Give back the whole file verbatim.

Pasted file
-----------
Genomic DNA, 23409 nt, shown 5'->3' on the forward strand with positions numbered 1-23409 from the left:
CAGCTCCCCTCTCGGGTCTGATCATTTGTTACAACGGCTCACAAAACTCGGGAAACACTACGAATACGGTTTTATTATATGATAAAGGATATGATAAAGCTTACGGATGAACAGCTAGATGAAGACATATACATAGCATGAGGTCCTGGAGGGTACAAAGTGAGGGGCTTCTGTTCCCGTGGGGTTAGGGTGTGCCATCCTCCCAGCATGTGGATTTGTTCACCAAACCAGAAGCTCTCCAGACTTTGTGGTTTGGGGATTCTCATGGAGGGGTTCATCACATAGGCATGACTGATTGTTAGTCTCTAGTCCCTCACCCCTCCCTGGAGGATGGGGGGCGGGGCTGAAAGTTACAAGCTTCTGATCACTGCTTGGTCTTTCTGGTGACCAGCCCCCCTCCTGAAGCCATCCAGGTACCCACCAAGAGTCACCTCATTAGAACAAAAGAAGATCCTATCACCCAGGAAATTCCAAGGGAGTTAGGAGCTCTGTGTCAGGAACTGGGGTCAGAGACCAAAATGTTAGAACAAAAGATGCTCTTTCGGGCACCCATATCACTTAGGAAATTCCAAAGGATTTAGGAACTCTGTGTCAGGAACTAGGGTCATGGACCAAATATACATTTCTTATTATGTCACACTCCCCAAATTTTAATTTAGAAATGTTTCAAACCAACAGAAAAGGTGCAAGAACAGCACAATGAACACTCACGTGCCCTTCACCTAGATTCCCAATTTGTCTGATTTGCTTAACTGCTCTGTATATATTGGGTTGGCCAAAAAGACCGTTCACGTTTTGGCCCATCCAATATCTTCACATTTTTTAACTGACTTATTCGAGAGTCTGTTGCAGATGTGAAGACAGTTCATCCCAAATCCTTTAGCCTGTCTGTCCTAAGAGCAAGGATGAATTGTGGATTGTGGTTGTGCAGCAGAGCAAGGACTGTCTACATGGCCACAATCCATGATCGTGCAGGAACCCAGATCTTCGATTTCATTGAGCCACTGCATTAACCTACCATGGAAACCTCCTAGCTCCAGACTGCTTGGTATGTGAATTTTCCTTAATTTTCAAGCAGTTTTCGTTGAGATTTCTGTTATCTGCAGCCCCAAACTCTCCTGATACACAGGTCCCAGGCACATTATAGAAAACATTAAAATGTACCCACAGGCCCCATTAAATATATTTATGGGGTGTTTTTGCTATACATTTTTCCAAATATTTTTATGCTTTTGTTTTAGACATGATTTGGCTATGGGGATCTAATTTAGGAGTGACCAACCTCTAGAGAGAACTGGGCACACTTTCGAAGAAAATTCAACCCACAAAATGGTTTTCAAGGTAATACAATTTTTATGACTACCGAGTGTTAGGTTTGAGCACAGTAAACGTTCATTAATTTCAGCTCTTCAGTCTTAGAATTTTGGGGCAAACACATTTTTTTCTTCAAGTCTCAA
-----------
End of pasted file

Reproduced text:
Genomic DNA, 23409 nt, shown 5'->3' on the forward strand with positions numbered 1-23409 from the left:
CAGCTCCCCTCTCGGGTCTGATCATTTGTTACAACGGCTCACAAAACTCGGGAAACACTACGAATACGGTTTTATTATATGATAAAGGATATGATAAAGCTTACGGATGAACAGCTAGATGAAGACATATACATAGCATGAGGTCCTGGAGGGTACAAAGTGAGGGGCTTCTGTTCCCGTGGGGTTAGGGTGTGCCATCCTCCCAGCATGTGGATTTGTTCACCAAACCAGAAGCTCTCCAGACTTTGTGGTTTGGGGATTCTCATGGAGGGGTTCATCACATAGGCATGACTGATTGTTAGTCTCTAGTCCCTCACCCCTCCCTGGAGGATGGGGGGCGGGGCTGAAAGTTACAAGCTTCTGATCACTGCTTGGTCTTTCTGGTGACCAGCCCCCCTCCTGAAGCCATCCAGGTACCCACCAAGAGTCACCTCATTAGAACAAAAGAAGATCCTATCACCCAGGAAATTCCAAGGGAGTTAGGAGCTCTGTGTCAGGAACTGGGGTCAGAGACCAAAATGTTAGAACAAAAGATGCTCTTTCGGGCACCCATATCACTTAGGAAATTCCAAAGGATTTAGGAACTCTGTGTCAGGAACTAGGGTCATGGACCAAATATACATTTCTTATTATGTCACACTCCCCAAATTTTAATTTAGAAATGTTTCAAACCAACAGAAAAGGTGCAAGAACAGCACAATGAACACTCACGTGCCCTTCACCTAGATTCCCAATTTGTCTGATTTGCTTAACTGCTCTGTATATATTGGGTTGGCCAAAAAGACCGTTCACGTTTTGGCCCATCCAATATCTTCACATTTTTTAACTGACTTATTCGAGAGTCTGTTGCAGATGTGAAGACAGTTCATCCCAAATCCTTTAGCCTGTCTGTCCTAAGAGCAAGGATGAATTGTGGATTGTGGTTGTGCAGCAGAGCAAGGACTGTCTACATGGCCACAATCCATGATCGTGCAGGAACCCAGATCTTCGATTTCATTGAGCCACTGCATTAACCTACCATGGAAACCTCCTAGCTCCAGACTGCTTGGTATGTGAATTTTCCTTAATTTTCAAGCAGTTTTCGTTGAGATTTCTGTTATCTGCAGCCCCAAACTCTCCTGATACACAGGTCCCAGGCACATTATAGAAAACATTAAAATGTACCCACAGGCCCCATTAAATATATTTATGGGGTGTTTTTGCTATACATTTTTCCAAATATTTTTATGCTTTTGTTTTAGACATGATTTGGCTATGGGGATCTAATTTAGGAGTGACCAACCTCTAGAGAGAACTGGGCACACTTTCGAAGAAAATTCAACCCACAAAATGGTTTTCAAGGTAATACAATTTTTATGACTACCGAGTGTTAGGTTTGAGCACAGTAAACGTTCATTAATTTCAGCTCTTCAGTCTTAGAATTTTGGGGCAAACACATTTTTTTCTTCAAGTCTCAA